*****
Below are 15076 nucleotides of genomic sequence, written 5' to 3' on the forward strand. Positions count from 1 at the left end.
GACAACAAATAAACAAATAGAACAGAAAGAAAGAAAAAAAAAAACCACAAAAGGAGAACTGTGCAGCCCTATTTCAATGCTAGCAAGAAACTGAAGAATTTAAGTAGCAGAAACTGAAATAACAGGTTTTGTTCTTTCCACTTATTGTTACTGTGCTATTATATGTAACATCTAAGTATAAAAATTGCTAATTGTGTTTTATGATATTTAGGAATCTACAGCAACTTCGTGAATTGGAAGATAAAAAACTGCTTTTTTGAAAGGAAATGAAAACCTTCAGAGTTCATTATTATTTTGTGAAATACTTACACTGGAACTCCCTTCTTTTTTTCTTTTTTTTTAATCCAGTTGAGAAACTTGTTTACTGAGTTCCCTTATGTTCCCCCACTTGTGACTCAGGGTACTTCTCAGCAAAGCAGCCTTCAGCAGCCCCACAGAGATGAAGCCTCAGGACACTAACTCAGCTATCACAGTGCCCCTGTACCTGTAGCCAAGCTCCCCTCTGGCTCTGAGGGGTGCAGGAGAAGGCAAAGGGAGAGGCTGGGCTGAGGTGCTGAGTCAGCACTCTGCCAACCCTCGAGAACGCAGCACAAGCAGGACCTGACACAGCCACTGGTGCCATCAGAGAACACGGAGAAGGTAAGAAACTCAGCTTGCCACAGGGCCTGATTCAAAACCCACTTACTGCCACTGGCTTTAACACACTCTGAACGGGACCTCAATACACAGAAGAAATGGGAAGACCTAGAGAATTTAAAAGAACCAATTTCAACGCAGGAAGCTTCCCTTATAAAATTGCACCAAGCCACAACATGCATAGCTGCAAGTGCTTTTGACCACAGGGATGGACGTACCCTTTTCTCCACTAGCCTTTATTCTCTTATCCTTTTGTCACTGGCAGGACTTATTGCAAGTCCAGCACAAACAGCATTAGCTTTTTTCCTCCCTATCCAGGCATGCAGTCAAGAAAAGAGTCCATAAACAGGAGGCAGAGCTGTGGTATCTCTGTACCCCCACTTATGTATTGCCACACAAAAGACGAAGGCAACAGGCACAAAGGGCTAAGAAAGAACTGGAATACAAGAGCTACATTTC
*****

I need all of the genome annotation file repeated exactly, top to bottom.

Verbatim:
Below are 15076 nucleotides of genomic sequence, written 5' to 3' on the forward strand. Positions count from 1 at the left end.
GACAACAAATAAACAAATAGAACAGAAAGAAAGAAAAAAAAAAACCACAAAAGGAGAACTGTGCAGCCCTATTTCAATGCTAGCAAGAAACTGAAGAATTTAAGTAGCAGAAACTGAAATAACAGGTTTTGTTCTTTCCACTTATTGTTACTGTGCTATTATATGTAACATCTAAGTATAAAAATTGCTAATTGTGTTTTATGATATTTAGGAATCTACAGCAACTTCGTGAATTGGAAGATAAAAAACTGCTTTTTTGAAAGGAAATGAAAACCTTCAGAGTTCATTATTATTTTGTGAAATACTTACACTGGAACTCCCTTCTTTTTTTCTTTTTTTTTAATCCAGTTGAGAAACTTGTTTACTGAGTTCCCTTATGTTCCCCCACTTGTGACTCAGGGTACTTCTCAGCAAAGCAGCCTTCAGCAGCCCCACAGAGATGAAGCCTCAGGACACTAACTCAGCTATCACAGTGCCCCTGTACCTGTAGCCAAGCTCCCCTCTGGCTCTGAGGGGTGCAGGAGAAGGCAAAGGGAGAGGCTGGGCTGAGGTGCTGAGTCAGCACTCTGCCAACCCTCGAGAACGCAGCACAAGCAGGACCTGACACAGCCACTGGTGCCATCAGAGAACACGGAGAAGGTAAGAAACTCAGCTTGCCACAGGGCCTGATTCAAAACCCACTTACTGCCACTGGCTTTAACACACTCTGAACGGGACCTCAATACACAGAAGAAATGGGAAGACCTAGAGAATTTAAAAGAACCAATTTCAACGCAGGAAGCTTCCCTTATAAAATTGCACCAAGCCACAACATGCATAGCTGCAAGTGCTTTTGACCACAGGGATGGACGTACCCTTTTCTCCACTAGCCTTTATTCTCTTATCCTTTTGTCACTGGCAGGACTTATTGCAAGTCCAGCACAAACAGCATTAGCTTTTTTCCTCCCTATCCAGGCATGCAGTCAAGAAAAGAGTCCATAAACAGGAGGCAGAGCTGTGGTATCTCTGTACCCCCACTTATGTATTGCCACACAAAAGACGAAGGCAACAGGCACAAAGGGCTAAGAAAGAACTGGAATACAAGAGCTACATTTC